The flags through the May Apples mark the boundaries of the pet “fence” which keeps my cat and dog in the yard. This of course, does not prevent other animals from entering the yard. We have an opossum which frequents under our deck. Last week as I left for a pre-dawn plane flight, the cat snuck out. My husband and son were awoken by a growling scream to discover a large red fox had cornered the cat (who has lost her out side in the dark priviledges). But the best was the deer last summer that seemed to love tormenting the dog by calming eating foliage just outside of invisible fence line. Excuse the picture clarity – all I had was my phone, and couldn’t get close because I didn’t want to scare the deer. As if that is possible, here in the wild, wild woods of suburbia!
Making the Bed(lines)
April 25, 2010
My serious garden project of the season is re-doing the beds along the front of the house. When we first bought the house two summers ago, this area was solid yews. To say that I am not a fan of yews, would be a gross understatement. I detest them.
This was the view in July of 2008.
April 20, 2010
Still not time to plant, but there’s plenty to do in the meantime. Trying to work my way around the house cleaning up the existing beds. All of which appear to have been ignored for years.
This weekend I decided to focus on cleaning up the south side of the house. This is the sloped area with the retaining wall and planted primarily in hostas with a touch of pachysandra, lamium and lily of the valley. In summer this area is in full shade.
As of Friday it was also full of Garlic Mustard. Inspiring me to do some research and even write a post about it. Spent most of Saturday attacking the weeds.
I spy with my little eye….
April 14, 2010
Have a new resolution to try and get out of the office for a fast-paced walk over lunch on most days. Not sure why in two years of working from this office I never did that. Is a good little habit I’m bringing back from my Chicago office days.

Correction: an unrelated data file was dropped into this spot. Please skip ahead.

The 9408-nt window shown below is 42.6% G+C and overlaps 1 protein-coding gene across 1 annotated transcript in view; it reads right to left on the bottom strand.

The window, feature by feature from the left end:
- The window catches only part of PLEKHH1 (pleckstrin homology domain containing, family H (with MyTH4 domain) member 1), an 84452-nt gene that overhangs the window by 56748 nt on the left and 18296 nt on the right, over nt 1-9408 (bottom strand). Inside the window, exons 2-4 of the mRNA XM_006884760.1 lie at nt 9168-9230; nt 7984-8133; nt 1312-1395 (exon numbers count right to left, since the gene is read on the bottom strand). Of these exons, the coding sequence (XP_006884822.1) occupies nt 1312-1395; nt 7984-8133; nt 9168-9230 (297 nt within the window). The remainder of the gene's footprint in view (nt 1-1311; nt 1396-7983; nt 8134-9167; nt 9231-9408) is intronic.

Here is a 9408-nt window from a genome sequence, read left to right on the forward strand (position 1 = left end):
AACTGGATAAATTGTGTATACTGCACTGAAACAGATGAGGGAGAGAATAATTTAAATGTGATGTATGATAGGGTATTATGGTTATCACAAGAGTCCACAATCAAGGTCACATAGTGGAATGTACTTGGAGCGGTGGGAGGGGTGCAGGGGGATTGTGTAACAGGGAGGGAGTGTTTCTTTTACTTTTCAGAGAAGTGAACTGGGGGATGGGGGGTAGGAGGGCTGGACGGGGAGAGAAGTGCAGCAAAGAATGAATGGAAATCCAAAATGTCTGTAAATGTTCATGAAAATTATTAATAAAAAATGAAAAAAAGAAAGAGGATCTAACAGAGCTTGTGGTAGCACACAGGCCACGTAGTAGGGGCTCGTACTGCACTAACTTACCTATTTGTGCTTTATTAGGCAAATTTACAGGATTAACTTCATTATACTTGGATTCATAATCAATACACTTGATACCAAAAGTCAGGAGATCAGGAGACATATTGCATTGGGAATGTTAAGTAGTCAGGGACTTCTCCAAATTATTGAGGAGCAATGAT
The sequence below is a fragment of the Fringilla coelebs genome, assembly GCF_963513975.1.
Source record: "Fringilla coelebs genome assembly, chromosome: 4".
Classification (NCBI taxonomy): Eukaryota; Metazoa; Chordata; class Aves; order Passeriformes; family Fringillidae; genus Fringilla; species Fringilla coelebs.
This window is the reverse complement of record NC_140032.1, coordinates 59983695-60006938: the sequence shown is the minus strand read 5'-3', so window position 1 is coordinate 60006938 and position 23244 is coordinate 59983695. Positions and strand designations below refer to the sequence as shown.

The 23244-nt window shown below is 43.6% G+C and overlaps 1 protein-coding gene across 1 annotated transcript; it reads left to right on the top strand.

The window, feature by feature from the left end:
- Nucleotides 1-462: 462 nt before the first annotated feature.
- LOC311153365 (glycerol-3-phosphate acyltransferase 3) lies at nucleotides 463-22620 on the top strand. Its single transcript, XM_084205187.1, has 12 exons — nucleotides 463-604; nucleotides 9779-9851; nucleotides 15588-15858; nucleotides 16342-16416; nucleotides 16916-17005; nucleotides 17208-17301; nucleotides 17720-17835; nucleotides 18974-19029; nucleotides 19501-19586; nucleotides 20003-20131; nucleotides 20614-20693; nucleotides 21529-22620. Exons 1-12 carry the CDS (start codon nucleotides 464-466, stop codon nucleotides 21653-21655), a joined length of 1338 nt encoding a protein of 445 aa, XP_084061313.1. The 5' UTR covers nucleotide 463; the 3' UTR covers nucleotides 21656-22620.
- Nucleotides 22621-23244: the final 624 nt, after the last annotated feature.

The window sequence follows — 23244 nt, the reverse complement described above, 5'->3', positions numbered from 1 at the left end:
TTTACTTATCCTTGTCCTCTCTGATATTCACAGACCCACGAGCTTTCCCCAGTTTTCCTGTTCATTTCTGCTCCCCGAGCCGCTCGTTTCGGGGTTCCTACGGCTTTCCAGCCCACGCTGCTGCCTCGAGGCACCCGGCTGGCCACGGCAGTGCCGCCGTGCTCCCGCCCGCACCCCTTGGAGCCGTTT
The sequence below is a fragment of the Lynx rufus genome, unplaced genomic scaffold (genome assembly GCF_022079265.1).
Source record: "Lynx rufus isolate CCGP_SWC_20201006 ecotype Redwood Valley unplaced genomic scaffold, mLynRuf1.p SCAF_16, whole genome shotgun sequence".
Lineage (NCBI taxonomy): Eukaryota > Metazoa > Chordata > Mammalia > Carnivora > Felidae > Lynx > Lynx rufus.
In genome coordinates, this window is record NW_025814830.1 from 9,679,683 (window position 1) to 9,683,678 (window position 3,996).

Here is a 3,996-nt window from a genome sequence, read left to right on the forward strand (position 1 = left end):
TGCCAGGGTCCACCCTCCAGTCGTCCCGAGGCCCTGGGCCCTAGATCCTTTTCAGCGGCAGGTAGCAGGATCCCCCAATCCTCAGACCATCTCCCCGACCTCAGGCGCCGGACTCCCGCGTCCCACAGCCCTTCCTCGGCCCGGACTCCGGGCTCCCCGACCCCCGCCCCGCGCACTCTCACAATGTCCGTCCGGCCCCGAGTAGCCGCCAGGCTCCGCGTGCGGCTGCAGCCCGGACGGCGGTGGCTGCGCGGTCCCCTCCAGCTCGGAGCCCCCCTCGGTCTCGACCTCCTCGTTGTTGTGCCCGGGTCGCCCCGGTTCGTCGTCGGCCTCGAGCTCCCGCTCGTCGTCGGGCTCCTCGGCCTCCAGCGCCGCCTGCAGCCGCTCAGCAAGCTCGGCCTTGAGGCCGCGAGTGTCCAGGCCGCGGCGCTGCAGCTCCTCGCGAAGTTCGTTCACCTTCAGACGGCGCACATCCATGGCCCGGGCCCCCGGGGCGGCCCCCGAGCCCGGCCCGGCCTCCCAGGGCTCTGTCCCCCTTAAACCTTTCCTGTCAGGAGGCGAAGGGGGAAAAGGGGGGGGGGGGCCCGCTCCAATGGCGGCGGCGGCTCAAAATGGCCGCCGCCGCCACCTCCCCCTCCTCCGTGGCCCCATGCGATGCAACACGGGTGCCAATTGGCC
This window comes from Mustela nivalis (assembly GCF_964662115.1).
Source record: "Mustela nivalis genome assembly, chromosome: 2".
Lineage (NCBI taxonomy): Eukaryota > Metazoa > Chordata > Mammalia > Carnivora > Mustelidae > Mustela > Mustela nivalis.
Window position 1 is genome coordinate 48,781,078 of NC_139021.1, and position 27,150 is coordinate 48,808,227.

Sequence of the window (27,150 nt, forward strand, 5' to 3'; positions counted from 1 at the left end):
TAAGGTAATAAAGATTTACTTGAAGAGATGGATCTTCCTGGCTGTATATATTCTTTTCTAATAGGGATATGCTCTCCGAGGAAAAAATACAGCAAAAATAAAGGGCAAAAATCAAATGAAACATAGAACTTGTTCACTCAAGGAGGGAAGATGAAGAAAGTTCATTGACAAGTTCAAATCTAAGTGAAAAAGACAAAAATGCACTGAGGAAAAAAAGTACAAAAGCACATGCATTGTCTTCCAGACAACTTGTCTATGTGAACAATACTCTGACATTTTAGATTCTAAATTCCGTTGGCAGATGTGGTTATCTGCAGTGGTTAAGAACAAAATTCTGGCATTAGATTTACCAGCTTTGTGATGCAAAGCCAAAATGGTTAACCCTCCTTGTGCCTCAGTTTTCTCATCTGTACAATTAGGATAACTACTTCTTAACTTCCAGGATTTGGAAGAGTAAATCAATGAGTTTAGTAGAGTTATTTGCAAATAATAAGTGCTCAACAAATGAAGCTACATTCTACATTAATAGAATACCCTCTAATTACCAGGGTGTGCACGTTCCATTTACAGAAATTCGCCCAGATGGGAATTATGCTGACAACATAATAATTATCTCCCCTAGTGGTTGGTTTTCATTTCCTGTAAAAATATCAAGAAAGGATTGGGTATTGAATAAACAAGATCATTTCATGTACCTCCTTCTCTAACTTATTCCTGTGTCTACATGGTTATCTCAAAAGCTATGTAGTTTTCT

This week as I was trotting along Martin Drive, out of the corner of my eye, I spotted a pretty little Henry Lauder’s Walking stick (Corylus avellana “Contorta”). The intricacy of the twisted branches slowed my pace a bit, the plant tag and fresh mulch slowed it a bit further. But what stopped me dead in my tracks was the garden I noticed behind the bush, well, behind the low hedge behind the bush.
A charming little urban oasis. Paved seating area up front. Pretty iron arbor with some sort of climber – curious to see that that is when it leaves out. Stone path through what appears to be a herb garden. Lots of garden art, both on the wall and throughout the space. Another seating area in the back with a small statue centered at the rear. Obviously well tended. Someone or someones pride and joy. In a sliver of land between an apartment building and a parking lot. Somewhat a fringe neighborhood, abutting the semi-industrial area of Milwaukee where the Harley Davidson headquarters and Miller Brewery are located.
I’ve driven by the spot probably hundreds of times on the way to and from work. And have never noticed this garden. Now I can’t wait to watch it through the seasons. Funny what slowing down and paying attention to the world around you can bring…………….